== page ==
Collection by Michael Storc

Filmore Clark: American Tile


In the October 2011 issue we're spotlighting all of our favorite American-made design. To lend a hand, we've asked Michael and Ruth Storc of the great site Design Patriot to share their top Made in the USA finds with us. Keep an eye out for a series of four posts from the duo.

In the heart of design-centric West Hollywood, there's an extraordinary tile showroom just off Melrose. Filmore Clark, owned and operated by Lee Nicholson, carries only domestically produced American artisan tile. A North Carolina native with years of tile experience under her belt, Lee knows a thing or two about the business. After noticing a disturbing trend valuing quantity over quality, she began to worry about the future of American artisans. This was the impetus for the beautiful little gem of a showroom that now carries and champions over 20 lines of US made tile. We visited Lee recently and got a tour of the store and the wide range of American tiles available. Here is a small sampling of what they carry.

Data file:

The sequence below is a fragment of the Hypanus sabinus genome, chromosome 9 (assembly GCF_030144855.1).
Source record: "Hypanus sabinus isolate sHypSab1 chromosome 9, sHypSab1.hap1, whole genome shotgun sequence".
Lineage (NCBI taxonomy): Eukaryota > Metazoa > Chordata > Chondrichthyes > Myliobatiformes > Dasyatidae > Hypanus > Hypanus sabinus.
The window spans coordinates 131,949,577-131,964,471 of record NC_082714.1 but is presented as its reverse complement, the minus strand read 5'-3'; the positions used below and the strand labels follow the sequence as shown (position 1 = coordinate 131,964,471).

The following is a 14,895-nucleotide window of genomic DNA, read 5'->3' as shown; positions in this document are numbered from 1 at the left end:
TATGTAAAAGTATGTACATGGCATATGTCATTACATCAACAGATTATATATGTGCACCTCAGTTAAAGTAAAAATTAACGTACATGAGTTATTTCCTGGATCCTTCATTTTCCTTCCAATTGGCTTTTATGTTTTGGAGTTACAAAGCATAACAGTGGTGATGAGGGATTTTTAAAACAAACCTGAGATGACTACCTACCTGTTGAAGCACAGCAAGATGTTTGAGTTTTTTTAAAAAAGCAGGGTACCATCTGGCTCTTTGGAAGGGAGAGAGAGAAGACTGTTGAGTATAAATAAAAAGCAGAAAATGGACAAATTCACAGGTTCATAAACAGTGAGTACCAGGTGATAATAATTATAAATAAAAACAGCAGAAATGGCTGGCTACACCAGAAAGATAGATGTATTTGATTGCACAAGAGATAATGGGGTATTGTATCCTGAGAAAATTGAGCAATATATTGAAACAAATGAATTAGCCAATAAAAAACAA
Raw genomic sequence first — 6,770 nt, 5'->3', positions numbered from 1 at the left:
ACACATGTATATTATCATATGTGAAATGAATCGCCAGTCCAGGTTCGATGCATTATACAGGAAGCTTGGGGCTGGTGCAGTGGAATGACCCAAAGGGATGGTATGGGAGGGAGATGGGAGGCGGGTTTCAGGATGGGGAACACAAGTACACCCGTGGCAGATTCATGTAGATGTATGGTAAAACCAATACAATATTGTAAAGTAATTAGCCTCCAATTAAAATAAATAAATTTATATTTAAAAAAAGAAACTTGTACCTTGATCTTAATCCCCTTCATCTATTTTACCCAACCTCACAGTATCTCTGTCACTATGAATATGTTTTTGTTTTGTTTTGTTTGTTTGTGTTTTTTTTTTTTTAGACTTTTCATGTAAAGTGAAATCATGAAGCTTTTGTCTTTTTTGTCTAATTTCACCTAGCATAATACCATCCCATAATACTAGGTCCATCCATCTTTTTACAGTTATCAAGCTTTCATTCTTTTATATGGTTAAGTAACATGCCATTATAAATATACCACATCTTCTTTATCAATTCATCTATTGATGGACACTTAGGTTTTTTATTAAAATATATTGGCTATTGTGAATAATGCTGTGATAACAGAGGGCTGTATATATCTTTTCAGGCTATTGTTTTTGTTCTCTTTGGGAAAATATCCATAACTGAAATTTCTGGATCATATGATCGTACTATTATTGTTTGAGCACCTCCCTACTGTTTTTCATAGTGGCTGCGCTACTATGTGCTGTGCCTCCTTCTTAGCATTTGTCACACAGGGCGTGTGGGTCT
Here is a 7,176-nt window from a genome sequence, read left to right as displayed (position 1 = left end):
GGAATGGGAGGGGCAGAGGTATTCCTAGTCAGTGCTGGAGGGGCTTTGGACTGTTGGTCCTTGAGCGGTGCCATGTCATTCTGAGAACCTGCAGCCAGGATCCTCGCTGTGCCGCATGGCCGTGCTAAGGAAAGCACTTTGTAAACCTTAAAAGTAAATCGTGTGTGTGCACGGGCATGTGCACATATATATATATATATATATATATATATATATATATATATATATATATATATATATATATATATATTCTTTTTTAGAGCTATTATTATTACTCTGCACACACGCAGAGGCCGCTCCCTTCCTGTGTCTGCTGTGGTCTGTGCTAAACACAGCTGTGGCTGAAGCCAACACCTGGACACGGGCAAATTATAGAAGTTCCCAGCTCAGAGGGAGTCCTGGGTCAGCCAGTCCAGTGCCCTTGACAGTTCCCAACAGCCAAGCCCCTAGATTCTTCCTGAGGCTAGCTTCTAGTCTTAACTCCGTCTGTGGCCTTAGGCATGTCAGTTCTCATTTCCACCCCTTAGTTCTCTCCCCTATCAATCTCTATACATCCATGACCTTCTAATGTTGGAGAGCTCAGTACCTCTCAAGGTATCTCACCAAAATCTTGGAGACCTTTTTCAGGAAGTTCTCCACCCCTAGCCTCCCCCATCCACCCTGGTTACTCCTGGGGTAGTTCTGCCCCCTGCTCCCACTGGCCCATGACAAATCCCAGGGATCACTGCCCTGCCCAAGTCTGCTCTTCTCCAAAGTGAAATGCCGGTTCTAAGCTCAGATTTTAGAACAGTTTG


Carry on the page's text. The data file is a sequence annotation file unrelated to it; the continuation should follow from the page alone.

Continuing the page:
This subtle, geometric brand new line of tile called Instinct out of Chicago.
Blue Slide Art Tile has been making tile for 23 years.
Modern-yet-retro and fabulously chic, Portland Cement Co. truly adds a third dimension to the world of tile.
Founded in 1880, Rookwood Pottery was the first female-owned manufacturing company in the U.S. Rookwood, of Cincinnati,...
Started by industrial designer David Clark in his Williamsburg, Brooklyn apartment, ModCraft now operates out of a...
Lee Nicholson raved about GRID's abilities with large format glass tile, and a little hunting around on their website...
Founded in 1990, Native Tile in Southern California is known primarily for its Spanish, Craftsman, and California...
Second generation ceramicists Jason Coleman and wife Megan Coleman, joined forces (he on the creative side, she the...
Lots of companies do mosaics, but few have the options, the designs, the sheer volume of variety as New Ravenna Mosaics.
Lee Nicholson in her element, the entry of Filmore Clark.